EDMONTON, AB — Matt Dumba figured out early in his NHL career that being a minority player in a predominantly white sport carried with it some extra responsibility, so he began doing community outreach in Minnesota.
Dumba's desire to take that to another level came this year after the killing of Black man George Floyd by Minneapolis police, when friend and fellow player Chris Stewart told a story about his two young, twin sons, one of whom has darker skin than the other.
“Christian asked his dad, ‘Does this mean that Connor would get shot instead of me if we did something wrong?’” Dumba recalled. “It’s so heavy hearing that from a 6-year-old who’s just been watching the news and just been around it and is growing up in this world, and that’s where I just took the stand for that generation, this generation coming up and not having to go through what some of us have.”
Dumba, who helped found the Hockey Diversity Alliance, was called on to give an anti-racism speech when the playoffs began and became the first NHL player to kneel during the National Anthem. On Sunday night, he was revealed as the winner the King Clancy Memorial Trophy, awarded for being a leader on and off the ice and for making humanitarian contributions to his community.
The 26-year-old Minnesota Wild defenseman, who is Filipino-Canadian, hopes this is only the start of his and the league's efforts to combat racism.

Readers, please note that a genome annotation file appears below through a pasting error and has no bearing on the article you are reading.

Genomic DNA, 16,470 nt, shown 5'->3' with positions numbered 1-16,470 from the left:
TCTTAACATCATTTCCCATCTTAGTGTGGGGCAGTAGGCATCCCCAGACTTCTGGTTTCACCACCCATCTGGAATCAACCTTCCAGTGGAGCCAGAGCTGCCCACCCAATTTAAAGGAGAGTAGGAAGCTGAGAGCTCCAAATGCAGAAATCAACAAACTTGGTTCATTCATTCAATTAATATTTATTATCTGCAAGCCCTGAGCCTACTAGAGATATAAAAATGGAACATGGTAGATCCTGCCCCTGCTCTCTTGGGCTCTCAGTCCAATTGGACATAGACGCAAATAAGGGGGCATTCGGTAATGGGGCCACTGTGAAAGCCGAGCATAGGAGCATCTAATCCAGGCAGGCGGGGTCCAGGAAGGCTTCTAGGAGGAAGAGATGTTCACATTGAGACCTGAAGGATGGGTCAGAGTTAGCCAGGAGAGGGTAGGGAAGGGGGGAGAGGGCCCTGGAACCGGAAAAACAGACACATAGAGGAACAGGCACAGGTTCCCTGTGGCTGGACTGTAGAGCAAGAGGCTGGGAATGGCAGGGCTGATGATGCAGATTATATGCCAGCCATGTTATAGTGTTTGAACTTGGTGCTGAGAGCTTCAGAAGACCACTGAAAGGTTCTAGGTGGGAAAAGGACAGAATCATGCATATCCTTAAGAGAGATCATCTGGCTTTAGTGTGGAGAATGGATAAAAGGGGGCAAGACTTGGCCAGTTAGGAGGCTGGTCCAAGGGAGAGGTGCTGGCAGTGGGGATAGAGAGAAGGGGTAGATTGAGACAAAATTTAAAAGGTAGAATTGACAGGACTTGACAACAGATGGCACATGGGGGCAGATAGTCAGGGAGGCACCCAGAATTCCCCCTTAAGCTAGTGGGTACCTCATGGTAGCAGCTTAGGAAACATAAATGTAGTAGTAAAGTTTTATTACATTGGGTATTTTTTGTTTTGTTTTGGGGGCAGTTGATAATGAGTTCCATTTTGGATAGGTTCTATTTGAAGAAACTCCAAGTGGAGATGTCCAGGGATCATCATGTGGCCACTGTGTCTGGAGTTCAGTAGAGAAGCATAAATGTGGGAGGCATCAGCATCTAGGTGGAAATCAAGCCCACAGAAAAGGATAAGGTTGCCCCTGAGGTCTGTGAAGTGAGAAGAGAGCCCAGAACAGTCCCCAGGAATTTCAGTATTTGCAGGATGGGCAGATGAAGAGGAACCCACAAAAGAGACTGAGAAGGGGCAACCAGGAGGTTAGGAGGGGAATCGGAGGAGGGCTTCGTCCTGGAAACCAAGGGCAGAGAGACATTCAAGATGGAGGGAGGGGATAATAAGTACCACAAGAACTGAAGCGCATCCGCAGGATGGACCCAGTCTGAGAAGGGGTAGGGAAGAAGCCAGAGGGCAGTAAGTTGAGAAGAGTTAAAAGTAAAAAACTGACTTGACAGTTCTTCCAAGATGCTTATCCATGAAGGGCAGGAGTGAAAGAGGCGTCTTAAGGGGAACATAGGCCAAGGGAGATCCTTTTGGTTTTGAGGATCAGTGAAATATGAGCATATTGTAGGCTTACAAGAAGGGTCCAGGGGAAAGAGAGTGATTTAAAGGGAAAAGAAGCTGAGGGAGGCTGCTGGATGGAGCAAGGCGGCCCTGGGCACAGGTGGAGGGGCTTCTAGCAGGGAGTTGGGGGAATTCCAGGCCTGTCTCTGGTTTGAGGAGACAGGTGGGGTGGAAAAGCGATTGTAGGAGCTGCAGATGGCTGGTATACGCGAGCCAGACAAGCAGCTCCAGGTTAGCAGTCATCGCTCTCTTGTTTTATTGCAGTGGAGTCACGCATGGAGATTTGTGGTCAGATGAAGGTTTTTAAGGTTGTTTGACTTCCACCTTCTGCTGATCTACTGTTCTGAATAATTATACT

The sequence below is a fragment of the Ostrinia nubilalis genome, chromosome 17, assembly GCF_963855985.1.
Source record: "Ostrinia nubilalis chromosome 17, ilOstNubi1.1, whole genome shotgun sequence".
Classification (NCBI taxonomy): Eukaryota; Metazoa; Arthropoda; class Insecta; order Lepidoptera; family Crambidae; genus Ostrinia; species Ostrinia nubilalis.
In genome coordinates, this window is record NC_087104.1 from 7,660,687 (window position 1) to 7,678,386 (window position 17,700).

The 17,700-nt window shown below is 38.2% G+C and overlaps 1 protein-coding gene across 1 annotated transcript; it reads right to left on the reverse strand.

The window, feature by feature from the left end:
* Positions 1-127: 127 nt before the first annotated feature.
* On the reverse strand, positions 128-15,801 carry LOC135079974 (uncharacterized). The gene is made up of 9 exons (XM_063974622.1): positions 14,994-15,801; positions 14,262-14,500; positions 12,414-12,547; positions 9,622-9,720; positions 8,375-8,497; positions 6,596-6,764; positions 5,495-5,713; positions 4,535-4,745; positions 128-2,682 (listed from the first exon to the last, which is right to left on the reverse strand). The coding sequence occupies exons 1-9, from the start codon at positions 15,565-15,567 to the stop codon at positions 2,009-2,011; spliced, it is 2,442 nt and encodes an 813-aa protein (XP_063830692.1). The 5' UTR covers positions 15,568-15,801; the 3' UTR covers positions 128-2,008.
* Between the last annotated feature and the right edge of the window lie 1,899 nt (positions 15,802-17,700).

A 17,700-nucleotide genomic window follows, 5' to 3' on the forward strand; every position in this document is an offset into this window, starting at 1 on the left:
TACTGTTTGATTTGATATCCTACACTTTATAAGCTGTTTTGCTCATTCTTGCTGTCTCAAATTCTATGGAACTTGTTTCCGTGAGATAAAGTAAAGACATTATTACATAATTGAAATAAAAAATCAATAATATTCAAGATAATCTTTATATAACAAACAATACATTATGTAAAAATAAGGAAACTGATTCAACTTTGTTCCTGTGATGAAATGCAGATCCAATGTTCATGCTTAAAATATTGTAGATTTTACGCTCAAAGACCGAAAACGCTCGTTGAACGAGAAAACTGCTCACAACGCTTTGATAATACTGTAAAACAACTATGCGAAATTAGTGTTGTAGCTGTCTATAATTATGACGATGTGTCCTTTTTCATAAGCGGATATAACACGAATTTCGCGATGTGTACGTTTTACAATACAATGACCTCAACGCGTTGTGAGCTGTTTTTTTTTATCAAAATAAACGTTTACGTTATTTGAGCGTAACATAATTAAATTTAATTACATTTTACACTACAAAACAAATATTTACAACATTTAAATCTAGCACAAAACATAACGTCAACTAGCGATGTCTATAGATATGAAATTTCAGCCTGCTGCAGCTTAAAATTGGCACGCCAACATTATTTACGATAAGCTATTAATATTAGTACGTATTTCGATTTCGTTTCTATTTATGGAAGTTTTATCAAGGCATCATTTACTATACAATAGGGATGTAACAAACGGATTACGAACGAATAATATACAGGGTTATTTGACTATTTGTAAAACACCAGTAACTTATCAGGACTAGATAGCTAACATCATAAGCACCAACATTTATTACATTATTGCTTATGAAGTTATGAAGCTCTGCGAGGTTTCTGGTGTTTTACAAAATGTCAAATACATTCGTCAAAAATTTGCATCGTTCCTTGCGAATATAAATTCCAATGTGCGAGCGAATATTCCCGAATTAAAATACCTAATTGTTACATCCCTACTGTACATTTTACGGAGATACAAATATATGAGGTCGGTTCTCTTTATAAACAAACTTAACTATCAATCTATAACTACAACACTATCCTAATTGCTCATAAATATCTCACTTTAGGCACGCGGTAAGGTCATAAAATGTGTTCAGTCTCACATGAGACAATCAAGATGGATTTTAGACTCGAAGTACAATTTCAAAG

“On a league-wide scale, I think that’s in the works,” Dumba said. “I don’t want any of this to get swept under the rug. This for me is not just a singular moment. It’s all part of this journey that I’m committed to. I think I’m going to be committed to this my whole life.”
Dumba took a knee before one of the first games of the playoffs, in which he did not play, after speaking out against racism on behalf of the Hockey Diversity Alliance. He and several current and retired minority players formed the group earlier this summer and has shown he's comfortable being the face of this movement.
“I spend hours and hours each week on calls with the Hockey Diversity Alliance and talking about these issues,” Dumba said. “I’m so happy (about) the position we’re in and we’re taking the steps moving forward to making hockey even better than it is now.”
The award finalists and winner are chosen by a committee of senior league executives, led by NHL Commissioner Gary Bettman and Deputy Commissioner Bill Daly. Dumba will receive a $25,000 from the National Hockey League Foundation to benefit a charity or charities of his choice, while finalists P.K. Subban and Henrik Lundqvist get $5,000 each.
In announcing Dumba as the King Clancy winner, the league highlighted the Aug. 1 speech he gave and his spearheading the “Rebuild Minnesota” initiative to assist local businesses affected by protests in the wake of Floyd's death.